At 90 years of age certain systems just pack it in. They have given good service but are simply worn out. Dad's hearing is not so good anymore. Ditto for his vision but things like the cat climbing in and out of his bedroom window still catch his attention. He responds more to touch these days, ever happy to sit and hold your hand. He no longer speaks much. But he listens well. He was always a good listener. Now, when you tell him a story, at the appropriate moment, the funny moment, he smiles knowingly. He always had a great sense of humor. With those responsive smiles, just like a gentle squeeze of his hand, communication is easily established. It is clear to me, despite the loss of some senses and silent demeanor, his mind, his quite excellent mind, is still ticking along quite nicely.

Dad came from Winnipeg. His father died young of complications from being gassed during WWI. His mother was a tiny woman with a great musical talent. In fact she played the piano at silent movie theaters. I guess that's where Dad got his talent. He could play the piano by ear. Not just Christmas carols but things like Moonlight Sonata, note by note. We had a big upright piano. One day for reasons unknown he painted it powder blue, even though he never really played the blues. But his boogie woogie was pretty good. Atop the piano sat an aquarium capped with a plywood canopy with a light bulb inside. It too was painted powder blue. He evidently liked a certain amount of orderliness. Or was there just leftover paint? Our jet black cat, Mirrow, would sit on the aquarium canopy, basking in the heat of the light bulb below radiating through the lid. From time to time she would peer down at the fish rubbing their noses along the glass but otherwise was content to just sprawl and listen to Dad play the powder blue piano quite beautifully, as did we all in the household.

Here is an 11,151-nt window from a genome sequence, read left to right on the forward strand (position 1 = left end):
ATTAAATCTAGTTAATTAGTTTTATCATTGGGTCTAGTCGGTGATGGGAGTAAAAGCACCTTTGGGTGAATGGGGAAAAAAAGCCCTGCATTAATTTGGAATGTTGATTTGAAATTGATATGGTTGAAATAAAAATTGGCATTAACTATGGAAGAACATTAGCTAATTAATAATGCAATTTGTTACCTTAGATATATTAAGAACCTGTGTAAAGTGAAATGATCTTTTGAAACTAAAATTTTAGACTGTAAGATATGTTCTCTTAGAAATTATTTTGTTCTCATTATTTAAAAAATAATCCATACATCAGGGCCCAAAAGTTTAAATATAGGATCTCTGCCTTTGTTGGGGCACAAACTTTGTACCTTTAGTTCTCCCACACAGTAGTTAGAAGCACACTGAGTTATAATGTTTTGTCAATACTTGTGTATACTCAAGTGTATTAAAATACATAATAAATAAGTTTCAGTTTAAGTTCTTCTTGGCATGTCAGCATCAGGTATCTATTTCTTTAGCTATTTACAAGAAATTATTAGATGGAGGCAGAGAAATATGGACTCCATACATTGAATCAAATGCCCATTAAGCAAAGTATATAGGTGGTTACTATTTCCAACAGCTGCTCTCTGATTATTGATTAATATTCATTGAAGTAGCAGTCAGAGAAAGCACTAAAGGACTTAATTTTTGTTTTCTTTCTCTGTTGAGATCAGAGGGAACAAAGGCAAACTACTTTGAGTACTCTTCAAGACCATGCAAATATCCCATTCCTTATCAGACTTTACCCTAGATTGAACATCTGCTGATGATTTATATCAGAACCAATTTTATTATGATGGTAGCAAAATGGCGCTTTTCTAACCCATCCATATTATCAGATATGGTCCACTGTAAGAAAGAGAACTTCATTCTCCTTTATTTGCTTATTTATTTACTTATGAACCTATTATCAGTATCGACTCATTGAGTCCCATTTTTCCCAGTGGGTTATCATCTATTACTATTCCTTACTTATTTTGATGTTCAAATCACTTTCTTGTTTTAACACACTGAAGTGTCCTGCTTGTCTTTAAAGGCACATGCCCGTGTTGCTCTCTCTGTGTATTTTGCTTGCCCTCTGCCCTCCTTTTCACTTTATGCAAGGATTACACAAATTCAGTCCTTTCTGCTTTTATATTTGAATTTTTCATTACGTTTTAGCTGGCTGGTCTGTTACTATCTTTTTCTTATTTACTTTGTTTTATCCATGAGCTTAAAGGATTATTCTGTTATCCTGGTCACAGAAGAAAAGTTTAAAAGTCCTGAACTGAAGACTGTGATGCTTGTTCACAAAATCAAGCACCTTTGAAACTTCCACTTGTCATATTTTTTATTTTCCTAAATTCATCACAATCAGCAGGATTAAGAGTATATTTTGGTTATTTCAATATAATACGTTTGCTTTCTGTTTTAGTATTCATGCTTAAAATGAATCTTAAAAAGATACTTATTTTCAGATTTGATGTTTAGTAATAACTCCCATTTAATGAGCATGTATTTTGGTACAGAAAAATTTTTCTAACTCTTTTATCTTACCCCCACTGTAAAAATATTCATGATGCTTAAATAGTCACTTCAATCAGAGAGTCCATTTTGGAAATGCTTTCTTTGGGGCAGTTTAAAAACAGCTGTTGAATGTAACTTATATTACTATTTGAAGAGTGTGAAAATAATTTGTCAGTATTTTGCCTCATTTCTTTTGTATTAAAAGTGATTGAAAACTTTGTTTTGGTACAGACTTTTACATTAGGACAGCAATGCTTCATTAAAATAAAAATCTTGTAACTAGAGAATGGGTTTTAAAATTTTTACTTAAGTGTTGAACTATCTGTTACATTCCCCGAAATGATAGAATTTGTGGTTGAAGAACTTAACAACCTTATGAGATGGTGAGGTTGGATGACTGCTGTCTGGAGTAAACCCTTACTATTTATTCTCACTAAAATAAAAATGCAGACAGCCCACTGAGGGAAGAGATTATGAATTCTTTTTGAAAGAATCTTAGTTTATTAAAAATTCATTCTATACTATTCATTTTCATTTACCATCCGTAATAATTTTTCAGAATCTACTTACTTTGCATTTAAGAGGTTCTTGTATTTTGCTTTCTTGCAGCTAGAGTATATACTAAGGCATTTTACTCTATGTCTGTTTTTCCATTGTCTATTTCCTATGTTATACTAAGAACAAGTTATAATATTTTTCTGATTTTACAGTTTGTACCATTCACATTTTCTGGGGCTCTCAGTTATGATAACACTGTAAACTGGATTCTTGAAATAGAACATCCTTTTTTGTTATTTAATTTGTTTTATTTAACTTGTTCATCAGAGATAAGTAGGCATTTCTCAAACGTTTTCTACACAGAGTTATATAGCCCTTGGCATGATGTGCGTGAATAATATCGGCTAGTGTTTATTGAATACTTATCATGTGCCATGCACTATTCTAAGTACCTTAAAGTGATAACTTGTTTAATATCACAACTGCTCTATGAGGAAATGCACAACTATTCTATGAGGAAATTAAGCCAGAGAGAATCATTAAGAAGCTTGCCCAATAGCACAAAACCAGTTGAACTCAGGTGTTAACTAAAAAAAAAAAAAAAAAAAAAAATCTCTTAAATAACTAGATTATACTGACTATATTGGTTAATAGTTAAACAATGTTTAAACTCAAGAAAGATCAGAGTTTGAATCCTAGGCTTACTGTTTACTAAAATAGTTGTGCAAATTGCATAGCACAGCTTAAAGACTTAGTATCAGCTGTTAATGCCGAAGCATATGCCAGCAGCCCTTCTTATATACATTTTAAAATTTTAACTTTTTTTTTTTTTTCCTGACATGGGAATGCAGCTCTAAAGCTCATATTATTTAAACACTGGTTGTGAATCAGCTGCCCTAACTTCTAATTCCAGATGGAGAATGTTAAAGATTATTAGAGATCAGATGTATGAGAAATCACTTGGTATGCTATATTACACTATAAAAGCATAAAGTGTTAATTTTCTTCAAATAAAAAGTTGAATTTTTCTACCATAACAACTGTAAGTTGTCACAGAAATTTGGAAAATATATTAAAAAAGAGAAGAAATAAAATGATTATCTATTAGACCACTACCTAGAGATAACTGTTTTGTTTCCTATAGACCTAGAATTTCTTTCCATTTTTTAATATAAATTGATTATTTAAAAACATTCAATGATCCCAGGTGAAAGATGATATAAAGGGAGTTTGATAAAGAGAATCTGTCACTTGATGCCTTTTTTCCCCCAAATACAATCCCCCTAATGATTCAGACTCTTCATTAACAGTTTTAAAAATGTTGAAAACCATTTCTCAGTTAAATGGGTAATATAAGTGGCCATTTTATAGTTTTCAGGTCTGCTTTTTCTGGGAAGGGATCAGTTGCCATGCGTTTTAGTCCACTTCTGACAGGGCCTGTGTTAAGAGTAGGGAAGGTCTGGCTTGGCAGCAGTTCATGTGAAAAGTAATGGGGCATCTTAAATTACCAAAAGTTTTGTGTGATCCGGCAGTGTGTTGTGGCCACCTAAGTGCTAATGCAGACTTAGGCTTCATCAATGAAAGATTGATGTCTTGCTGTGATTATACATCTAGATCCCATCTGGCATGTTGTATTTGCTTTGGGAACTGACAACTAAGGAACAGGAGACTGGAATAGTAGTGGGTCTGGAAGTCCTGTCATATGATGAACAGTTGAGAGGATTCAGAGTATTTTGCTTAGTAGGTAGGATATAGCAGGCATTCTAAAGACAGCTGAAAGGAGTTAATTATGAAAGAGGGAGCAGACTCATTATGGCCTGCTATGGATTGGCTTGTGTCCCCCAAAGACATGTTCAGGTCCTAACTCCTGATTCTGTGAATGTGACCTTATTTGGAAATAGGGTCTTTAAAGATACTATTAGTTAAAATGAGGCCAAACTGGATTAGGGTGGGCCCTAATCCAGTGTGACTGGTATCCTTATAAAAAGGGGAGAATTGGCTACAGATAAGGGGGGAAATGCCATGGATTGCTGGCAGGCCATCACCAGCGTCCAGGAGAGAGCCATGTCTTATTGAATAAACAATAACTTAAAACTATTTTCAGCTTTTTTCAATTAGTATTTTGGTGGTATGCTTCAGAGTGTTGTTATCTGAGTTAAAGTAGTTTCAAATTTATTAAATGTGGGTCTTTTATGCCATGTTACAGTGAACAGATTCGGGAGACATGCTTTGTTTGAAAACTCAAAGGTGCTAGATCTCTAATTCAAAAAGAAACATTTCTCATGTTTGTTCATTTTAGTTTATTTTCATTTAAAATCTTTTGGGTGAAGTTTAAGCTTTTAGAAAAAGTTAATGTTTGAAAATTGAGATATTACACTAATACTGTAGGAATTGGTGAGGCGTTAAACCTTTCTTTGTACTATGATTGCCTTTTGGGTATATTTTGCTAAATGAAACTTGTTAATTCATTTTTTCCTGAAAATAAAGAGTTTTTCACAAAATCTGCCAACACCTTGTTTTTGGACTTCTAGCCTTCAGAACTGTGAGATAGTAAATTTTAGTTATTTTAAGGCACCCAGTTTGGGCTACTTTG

Dad was one of the few positive results of WWII. He enlisted at a young age just to get out of the house. He was not keen on his stepfather. So he joined the Canadian Air Force. Aptitude tests directed him to training in electronics. Soon he was in England fixing radios in airplanes that had been shot to pieces by the Luftwaffe. He thrived in this occupation and upon return to Canada he enrolled at the University of Manitoba to study electrical engineering, courtesy of the Canadian government as a returning serviceman. This was one of the most brilliant government investments ever made. There he met the woman who would become my mom, Joan, a nurse at Winnipeg General Hospital. He fell in love and they were soon married. A family followed. My sister, Allison, was the first to arrive. Then I came along three years later. And so my growing up, my early and most precious remembrances of Dad began.


Passage Penrhyn to Hawaii - Day 13

Today's reflective bog post is brought to you from David.